Portrait Mode doesn’t even begin to successfully work with translucent or shiny objects. Though this is pretty understandable considering the hardware — attempting to detect depth on objects like these is probably difficult. Not sure if Apple will ever be able to get over this one unless their machine learning becomes near-perfect.
People have asked me what camera I used to take these photos, which is I’d call a good sign. I like how they look, and this is a camera I can keep in my pocket all day as I walk all over a beautiful country. That’s a win for me.
Check out his examples here and here. They're not technically perfect, but I think they're beautiful, and they were made on a portable computer. Impressive.
Apple has just published their financial results for Q4 2016, which covered the three months from July through to September 2016. The company posted revenue of $46.9 billion with a quarterly net profit of $9 billion. Apple sold 9.2 million iPads, 45.5 million iPhones, and 4.8 million Macs during the quarter.
“Our strong September quarter results cap a very successful fiscal 2016 for Apple,” said Tim Cook, Apple’s CEO. “We’re thrilled with the customer response to iPhone 7, iPhone 7 Plus and Apple Watch Series 2, as well as the incredible momentum of our Services business, where revenue grew 24 percent to set another all-time record.”
After months of speculation, Nintendo's next big console has been unveiled and named. This week on Remaster, we discuss whether the Nintendo Switch is shaping up to be what we always wanted.
On the latest episode of Remaster, we talked about our first impressions of the Nintendo Switch and what a hybrid console means for the future of Nintendo games. You can listen here.
Screens 4, which I reviewed in April, improved the process of logging into and controlling a desktop computer remotely with a long list of features that eliminated hassles inherent in trying to control a desktop computer from a touchscreen display. Screens 4.2 continues down the same path offering a host of smaller refinements along with two headline features – Mobile Trackpad, which lets you use an iPhone as a trackpad for the computer you are connected to remotely, and Dark Mode.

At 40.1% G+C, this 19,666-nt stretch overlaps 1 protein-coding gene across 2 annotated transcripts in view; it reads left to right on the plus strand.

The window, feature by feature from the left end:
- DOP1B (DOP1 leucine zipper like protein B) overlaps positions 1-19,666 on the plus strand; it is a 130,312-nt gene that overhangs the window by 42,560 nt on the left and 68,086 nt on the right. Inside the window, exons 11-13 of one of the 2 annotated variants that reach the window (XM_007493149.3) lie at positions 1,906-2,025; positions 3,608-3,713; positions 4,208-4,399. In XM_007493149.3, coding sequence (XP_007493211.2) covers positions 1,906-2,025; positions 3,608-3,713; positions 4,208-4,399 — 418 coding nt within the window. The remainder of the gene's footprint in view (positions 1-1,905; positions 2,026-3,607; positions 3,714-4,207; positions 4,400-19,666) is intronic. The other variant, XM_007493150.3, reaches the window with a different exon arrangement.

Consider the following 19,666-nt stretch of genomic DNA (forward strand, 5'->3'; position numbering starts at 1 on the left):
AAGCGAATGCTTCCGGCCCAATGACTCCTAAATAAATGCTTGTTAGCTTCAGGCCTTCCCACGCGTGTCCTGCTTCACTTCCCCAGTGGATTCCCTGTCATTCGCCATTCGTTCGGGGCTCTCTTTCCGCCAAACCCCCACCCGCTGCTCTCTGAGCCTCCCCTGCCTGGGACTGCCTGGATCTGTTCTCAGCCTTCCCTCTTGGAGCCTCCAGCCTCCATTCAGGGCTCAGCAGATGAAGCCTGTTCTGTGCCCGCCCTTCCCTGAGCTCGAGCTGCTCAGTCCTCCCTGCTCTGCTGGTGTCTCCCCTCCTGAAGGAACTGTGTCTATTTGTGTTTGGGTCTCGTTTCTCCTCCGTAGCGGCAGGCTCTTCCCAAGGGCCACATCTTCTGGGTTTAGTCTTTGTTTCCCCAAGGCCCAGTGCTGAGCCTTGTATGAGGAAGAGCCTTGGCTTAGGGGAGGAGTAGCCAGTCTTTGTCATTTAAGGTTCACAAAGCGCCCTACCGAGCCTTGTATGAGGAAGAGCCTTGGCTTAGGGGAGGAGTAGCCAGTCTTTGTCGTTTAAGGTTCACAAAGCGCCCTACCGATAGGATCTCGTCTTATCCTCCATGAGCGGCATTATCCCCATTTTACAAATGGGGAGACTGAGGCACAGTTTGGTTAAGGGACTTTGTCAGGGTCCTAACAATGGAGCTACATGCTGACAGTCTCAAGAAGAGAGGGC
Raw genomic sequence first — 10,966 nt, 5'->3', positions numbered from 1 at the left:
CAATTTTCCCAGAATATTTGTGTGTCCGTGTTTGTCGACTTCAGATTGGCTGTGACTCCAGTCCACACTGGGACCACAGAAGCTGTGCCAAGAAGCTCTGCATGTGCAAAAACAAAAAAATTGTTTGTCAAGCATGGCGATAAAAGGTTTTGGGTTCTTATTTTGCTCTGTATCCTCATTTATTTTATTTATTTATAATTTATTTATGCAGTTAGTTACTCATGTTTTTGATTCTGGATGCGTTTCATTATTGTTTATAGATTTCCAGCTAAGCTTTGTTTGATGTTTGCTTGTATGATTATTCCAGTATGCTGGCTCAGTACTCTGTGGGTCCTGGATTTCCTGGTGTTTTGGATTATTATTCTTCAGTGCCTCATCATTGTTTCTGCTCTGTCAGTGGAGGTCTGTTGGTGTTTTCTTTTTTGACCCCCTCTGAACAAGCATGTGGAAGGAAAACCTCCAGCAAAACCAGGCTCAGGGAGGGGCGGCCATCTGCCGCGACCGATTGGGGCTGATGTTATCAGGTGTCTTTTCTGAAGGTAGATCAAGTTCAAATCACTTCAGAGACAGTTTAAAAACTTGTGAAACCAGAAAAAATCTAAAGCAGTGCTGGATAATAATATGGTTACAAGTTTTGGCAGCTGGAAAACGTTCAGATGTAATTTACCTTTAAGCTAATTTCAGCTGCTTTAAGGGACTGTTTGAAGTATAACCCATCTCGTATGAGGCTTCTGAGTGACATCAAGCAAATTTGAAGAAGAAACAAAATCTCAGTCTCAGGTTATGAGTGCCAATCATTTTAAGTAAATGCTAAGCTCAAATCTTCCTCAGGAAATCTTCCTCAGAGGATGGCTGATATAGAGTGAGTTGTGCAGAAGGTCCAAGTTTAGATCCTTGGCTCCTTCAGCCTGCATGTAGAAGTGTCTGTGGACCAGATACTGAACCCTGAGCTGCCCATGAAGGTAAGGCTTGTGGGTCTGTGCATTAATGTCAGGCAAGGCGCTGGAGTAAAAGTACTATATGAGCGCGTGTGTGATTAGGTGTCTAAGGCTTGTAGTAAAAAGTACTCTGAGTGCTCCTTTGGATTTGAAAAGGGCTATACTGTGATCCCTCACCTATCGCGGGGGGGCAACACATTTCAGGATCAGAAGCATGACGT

I remember my first iPod well. It was a third generation model and I loved it. It was commuting salvation packed into what seemed like an impossibly small package.
The iPod was a transformative device for Apple that laid the groundwork for future devices like the iPhone. Although it synced with a computer, the iPod marked Apple’s first major foray into consumer electronics. In some ways, the introduction of the iPod seems like an impossibly long time ago, but when you look back at its evolution, it’s amazing just how far technology has come in such a short time.
To mark the fifteenth anniversary of that first iPod, The Verge published a visual history of the iPod. I enjoyed scrolling through the product shots and picking out the ones I owned. For a little more history and context on where the iPod fits into Apple’s past, I recommend watching Stephen Hackett’s video on the 512 Pixels YouTube channel. Also, in piece of almost-forgotten history, Nobuyuki Hayashi tells the story of twenty CDs that Steve Jobs and his iPod team chose and put on the iPod prototypes given to journalists for testing (via Daring Fireball). The CDs included an interesting mix of classical, jazz, blues, classic rock, then-current hits, and other selections, each of which is linked in the article.